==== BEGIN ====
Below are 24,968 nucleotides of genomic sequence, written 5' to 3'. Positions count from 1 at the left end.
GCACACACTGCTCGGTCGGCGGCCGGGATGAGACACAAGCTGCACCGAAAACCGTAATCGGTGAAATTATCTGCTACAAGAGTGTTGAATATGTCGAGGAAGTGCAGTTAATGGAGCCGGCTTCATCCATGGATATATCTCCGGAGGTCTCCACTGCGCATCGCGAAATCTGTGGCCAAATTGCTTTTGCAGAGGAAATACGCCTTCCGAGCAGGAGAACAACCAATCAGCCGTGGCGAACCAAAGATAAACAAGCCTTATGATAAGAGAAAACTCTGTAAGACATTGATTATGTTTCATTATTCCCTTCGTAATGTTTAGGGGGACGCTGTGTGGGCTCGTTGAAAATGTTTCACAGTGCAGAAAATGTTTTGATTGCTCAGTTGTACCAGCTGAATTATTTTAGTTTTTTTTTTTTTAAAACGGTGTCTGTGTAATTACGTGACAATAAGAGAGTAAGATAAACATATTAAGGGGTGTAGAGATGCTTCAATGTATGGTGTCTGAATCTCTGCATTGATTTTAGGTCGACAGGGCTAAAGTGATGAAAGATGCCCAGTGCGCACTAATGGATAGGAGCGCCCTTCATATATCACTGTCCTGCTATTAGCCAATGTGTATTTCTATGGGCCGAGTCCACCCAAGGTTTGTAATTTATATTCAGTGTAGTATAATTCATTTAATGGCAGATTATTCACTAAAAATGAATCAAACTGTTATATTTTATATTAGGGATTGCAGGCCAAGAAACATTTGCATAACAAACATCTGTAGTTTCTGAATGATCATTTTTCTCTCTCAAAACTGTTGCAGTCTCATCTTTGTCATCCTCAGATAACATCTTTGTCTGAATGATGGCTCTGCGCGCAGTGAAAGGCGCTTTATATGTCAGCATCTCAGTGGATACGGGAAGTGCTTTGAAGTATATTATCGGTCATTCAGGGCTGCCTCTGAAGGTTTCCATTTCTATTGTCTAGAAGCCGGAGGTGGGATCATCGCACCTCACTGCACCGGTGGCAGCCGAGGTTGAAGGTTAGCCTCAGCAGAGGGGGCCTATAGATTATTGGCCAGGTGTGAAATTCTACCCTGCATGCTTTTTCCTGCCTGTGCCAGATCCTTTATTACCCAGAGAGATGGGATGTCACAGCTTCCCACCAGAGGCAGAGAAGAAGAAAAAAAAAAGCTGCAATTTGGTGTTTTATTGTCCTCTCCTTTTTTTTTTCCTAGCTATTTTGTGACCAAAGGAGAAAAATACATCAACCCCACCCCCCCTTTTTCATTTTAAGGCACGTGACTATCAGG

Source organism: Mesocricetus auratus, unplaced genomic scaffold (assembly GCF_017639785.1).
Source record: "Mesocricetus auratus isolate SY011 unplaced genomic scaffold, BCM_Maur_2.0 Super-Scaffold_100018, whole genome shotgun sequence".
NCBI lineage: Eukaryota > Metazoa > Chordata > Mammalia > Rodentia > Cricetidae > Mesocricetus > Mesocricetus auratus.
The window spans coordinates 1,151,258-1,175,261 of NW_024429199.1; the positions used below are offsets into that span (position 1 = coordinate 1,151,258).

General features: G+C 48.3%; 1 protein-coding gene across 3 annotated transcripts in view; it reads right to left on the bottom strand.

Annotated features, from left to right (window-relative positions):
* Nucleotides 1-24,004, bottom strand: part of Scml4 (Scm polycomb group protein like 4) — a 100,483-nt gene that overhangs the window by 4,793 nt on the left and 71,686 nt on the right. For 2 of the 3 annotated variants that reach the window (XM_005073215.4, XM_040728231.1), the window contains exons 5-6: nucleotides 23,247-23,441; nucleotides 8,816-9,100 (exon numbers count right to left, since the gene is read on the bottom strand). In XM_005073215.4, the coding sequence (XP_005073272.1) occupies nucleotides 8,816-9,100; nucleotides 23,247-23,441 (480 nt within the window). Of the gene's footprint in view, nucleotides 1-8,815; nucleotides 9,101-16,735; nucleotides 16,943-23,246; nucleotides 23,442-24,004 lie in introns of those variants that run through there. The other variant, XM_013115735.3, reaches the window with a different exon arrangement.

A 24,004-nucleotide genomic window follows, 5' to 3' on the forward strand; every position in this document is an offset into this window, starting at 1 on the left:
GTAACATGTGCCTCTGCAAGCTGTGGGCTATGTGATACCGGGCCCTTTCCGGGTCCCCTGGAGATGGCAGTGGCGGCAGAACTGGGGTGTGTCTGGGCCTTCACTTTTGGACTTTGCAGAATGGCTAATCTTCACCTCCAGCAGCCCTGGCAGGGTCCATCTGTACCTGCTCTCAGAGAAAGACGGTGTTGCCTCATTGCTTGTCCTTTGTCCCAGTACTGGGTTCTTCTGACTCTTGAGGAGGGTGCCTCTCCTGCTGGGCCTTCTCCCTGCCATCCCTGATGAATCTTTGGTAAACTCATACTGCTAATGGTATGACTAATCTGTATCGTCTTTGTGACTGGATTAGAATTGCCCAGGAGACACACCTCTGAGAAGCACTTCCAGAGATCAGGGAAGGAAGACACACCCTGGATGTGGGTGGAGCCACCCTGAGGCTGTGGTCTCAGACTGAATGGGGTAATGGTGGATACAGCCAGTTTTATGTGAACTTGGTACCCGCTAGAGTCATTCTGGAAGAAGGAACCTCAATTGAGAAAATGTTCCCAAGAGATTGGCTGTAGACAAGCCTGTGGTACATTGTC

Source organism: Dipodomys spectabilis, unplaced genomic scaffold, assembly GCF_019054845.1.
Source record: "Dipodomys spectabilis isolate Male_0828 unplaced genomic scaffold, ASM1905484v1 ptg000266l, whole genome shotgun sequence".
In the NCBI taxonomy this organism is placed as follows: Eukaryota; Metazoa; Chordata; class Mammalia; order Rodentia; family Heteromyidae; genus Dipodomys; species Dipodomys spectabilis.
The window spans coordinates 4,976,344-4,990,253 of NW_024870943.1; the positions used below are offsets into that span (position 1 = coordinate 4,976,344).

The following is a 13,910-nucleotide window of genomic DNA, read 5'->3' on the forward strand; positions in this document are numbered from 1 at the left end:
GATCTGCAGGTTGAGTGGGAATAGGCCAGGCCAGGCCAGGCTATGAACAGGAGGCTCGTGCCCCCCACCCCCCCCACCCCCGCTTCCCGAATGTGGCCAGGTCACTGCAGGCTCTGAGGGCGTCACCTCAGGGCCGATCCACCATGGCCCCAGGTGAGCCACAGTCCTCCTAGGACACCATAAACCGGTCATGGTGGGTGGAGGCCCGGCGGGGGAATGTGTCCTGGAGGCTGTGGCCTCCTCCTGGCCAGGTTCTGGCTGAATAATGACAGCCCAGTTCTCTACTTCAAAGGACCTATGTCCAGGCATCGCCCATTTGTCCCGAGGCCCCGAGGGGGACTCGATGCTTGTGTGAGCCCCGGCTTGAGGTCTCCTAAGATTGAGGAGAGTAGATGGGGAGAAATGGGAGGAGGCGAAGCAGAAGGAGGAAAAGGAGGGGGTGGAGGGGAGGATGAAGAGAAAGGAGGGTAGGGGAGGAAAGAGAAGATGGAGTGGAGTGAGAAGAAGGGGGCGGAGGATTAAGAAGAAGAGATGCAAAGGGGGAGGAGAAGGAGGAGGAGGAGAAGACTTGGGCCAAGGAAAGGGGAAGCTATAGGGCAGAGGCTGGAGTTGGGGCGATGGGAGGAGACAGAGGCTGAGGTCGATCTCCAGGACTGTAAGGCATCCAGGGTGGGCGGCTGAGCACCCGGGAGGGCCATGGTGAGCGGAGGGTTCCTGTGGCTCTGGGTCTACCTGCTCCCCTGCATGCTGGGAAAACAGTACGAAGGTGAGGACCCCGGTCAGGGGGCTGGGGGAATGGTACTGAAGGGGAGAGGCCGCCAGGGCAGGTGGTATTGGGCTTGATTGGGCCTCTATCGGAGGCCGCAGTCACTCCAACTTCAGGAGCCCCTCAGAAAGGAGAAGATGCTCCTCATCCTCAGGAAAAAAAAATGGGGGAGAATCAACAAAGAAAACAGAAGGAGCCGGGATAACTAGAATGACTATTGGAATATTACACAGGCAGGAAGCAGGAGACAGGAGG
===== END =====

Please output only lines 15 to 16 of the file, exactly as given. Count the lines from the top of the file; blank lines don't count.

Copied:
The window spans coordinates 4,976,344-4,990,253 of NW_024870943.1; the positions used below are offsets into that span (position 1 = coordinate 4,976,344).

The following is a 13,910-nucleotide window of genomic DNA, read 5'->3' on the forward strand; positions in this document are numbered from 1 at the left end: